When the county's Community Development office turned away droves ofpotential homebuyers from a pilot homebuyers workshop last week, that told county officials something.
People in search of their firsthome -- young couples and longtime renters -- are out there. And they're looking.
"There's definitely a need out there," said Beth Harber, community development projects planner, who added that the county never expected the overwhelming response to a two-session workshop that started last Monday in Glen Burnie.
"Housing prices are low, and sellers are willing to negotiate. Interest rates are lower than they've been for 10 years. It gets people thinking."
Although second quarter sales in Anne Arundel County rose slightly, most prospective buyers still are doing little more than just thinking. The number of prospects hasn't translated into enough sales to boost the slumping residential real estate market, realty agents say.
Patti Ziegler, an agent at Long & Foster in Glen Burnie, has had three prospective buyers cancelsales contracts she has written.
"It's because of fear," she said. "They don't feel good about the economy."
A newly released report by the Maryland Association of Realtors says that more homes are available for sale than before.
During April, May and June, Anne Arundel County had an average of 500 more homes on the market than it did in the same quarter last year, when an average of 2,731 homes were for sale.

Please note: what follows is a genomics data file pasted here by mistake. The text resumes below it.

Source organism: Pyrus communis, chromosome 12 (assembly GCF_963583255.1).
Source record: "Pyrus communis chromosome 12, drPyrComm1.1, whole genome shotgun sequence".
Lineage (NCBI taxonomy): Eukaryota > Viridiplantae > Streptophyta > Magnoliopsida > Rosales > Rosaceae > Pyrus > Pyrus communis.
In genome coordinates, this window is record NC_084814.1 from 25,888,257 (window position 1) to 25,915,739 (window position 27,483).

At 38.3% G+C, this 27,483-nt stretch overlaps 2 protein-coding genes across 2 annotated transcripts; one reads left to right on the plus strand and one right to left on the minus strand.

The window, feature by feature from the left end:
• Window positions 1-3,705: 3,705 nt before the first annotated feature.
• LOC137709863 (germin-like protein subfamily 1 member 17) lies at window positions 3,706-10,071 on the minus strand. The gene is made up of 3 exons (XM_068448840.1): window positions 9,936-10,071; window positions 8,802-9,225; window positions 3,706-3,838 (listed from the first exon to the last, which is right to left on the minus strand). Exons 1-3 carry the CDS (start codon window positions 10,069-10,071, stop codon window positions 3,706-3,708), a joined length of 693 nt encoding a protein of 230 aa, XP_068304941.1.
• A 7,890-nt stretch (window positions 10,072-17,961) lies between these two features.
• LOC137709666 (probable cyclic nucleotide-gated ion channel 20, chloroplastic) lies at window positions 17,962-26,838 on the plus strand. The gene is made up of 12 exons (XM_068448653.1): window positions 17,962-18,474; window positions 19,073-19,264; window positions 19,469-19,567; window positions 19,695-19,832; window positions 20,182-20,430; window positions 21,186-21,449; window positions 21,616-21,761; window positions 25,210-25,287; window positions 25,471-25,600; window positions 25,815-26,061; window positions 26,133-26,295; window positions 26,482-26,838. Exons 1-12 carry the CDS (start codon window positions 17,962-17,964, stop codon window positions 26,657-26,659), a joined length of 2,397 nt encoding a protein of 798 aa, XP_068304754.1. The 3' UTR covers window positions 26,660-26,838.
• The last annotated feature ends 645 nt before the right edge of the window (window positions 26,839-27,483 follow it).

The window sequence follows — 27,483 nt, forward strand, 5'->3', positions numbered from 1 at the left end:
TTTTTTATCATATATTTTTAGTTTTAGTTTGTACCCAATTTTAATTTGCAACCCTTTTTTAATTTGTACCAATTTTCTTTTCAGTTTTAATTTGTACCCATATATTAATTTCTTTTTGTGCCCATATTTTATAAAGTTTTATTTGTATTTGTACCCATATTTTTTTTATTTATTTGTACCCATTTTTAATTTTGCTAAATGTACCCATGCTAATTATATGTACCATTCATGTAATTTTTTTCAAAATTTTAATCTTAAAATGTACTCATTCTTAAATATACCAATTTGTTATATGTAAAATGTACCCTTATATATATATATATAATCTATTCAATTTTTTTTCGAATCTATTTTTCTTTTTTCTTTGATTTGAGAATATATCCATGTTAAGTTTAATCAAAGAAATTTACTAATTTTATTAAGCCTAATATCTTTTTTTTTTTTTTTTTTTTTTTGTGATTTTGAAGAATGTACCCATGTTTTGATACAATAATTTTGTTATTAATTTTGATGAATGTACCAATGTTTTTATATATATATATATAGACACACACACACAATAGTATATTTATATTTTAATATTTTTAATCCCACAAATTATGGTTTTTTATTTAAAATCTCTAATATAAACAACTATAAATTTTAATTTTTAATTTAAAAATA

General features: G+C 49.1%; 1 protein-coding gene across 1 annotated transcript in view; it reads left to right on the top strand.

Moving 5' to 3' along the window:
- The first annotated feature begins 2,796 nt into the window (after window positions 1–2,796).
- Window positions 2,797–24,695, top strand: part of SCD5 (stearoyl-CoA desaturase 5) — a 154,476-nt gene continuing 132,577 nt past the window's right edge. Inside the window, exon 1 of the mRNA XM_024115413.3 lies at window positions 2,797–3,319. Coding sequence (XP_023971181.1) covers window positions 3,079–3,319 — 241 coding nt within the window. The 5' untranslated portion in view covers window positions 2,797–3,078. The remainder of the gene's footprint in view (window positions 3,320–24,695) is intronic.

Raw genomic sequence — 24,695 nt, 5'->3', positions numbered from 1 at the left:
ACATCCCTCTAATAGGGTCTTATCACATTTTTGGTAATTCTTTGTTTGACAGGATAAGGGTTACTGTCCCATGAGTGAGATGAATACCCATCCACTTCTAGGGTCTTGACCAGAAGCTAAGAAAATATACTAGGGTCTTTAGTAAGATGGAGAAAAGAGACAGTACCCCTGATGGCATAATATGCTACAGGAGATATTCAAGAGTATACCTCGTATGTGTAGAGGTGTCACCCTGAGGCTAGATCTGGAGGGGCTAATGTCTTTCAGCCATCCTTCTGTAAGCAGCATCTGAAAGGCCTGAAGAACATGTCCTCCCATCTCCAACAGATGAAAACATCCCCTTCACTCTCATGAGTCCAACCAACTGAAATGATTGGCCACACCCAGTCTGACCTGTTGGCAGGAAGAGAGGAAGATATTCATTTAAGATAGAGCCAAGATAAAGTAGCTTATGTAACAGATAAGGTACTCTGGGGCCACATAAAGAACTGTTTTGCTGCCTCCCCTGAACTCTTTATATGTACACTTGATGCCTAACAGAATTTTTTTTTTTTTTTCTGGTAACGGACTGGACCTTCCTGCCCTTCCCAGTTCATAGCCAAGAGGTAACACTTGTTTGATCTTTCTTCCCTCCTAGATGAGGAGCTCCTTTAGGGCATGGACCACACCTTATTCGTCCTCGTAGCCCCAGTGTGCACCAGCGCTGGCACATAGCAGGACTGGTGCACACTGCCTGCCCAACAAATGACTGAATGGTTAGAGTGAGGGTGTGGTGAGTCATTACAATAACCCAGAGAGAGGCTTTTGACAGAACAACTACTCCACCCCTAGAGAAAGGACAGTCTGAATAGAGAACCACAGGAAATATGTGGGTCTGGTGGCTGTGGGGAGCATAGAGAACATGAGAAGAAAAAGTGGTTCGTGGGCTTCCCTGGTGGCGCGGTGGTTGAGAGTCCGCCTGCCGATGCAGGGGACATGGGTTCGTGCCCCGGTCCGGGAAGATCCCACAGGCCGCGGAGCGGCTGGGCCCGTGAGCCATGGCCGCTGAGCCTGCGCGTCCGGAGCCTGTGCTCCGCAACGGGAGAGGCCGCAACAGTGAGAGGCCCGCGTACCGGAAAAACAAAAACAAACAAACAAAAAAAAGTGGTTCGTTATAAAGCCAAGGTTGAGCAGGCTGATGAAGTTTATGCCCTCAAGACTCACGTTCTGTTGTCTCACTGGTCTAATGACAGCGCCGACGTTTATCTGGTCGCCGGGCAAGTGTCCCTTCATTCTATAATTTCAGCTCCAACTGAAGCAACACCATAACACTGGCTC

"We are choked with inventory," said Lynn Dulin, president of the Anne Arundel County Association of Realtors. "Any buyer cantell me what area and what price range, and we can find you a home."
The state association's statewide report on sales and housing inventory says, "Sooner or later, this higher inventory should be reflected in decreasing sales prices, but it is an economic fact that prices are 'sticky in a downwards direction.' "
Sticky or not, county home prices have dropped below last year's levels. Dulin attributes the fall more to homes appreciating at a slower rate than to prices being cut.
An Anne Arundel County home sold for an average of $151,500 from April through June, compared with an average price of $163,700during the same quarter last year. Average home prices were higher in Howard, Montgomery, Queen Anne's and Talbot counties, the state association says.
While sales have slacked off in most of the more heavily populated, surrounding counties, sales increased in Anne Arundel. During the quarter, 14.4 percent more homes sold than during thosemonths last year.
The state association reported 1,050 home settlements in the quarter, more than the 918 settlements for the same period in 1990.
"This county has not done as poorly as the D.C. metroarea" because of its location and prices, Ziegler said. "A lot of people are coming from the metro area and moving into Anne Arundel County. You can make deals right now."
Dulin says that because the county has fared better than other counties and the state as a whole, "reflects the perception of Anne Arundel as a good place to live" with a good selection of homes.
She expects a pent-up demand on the buyers' side to help sales pick up even more in the next three months.
"There is no reason for anyone to wait to buy," said Zeigler, adding that lenders have been more willing to work with buyers plagued with credit problems. "Lenders aren't as busy. They're taking time to work things out."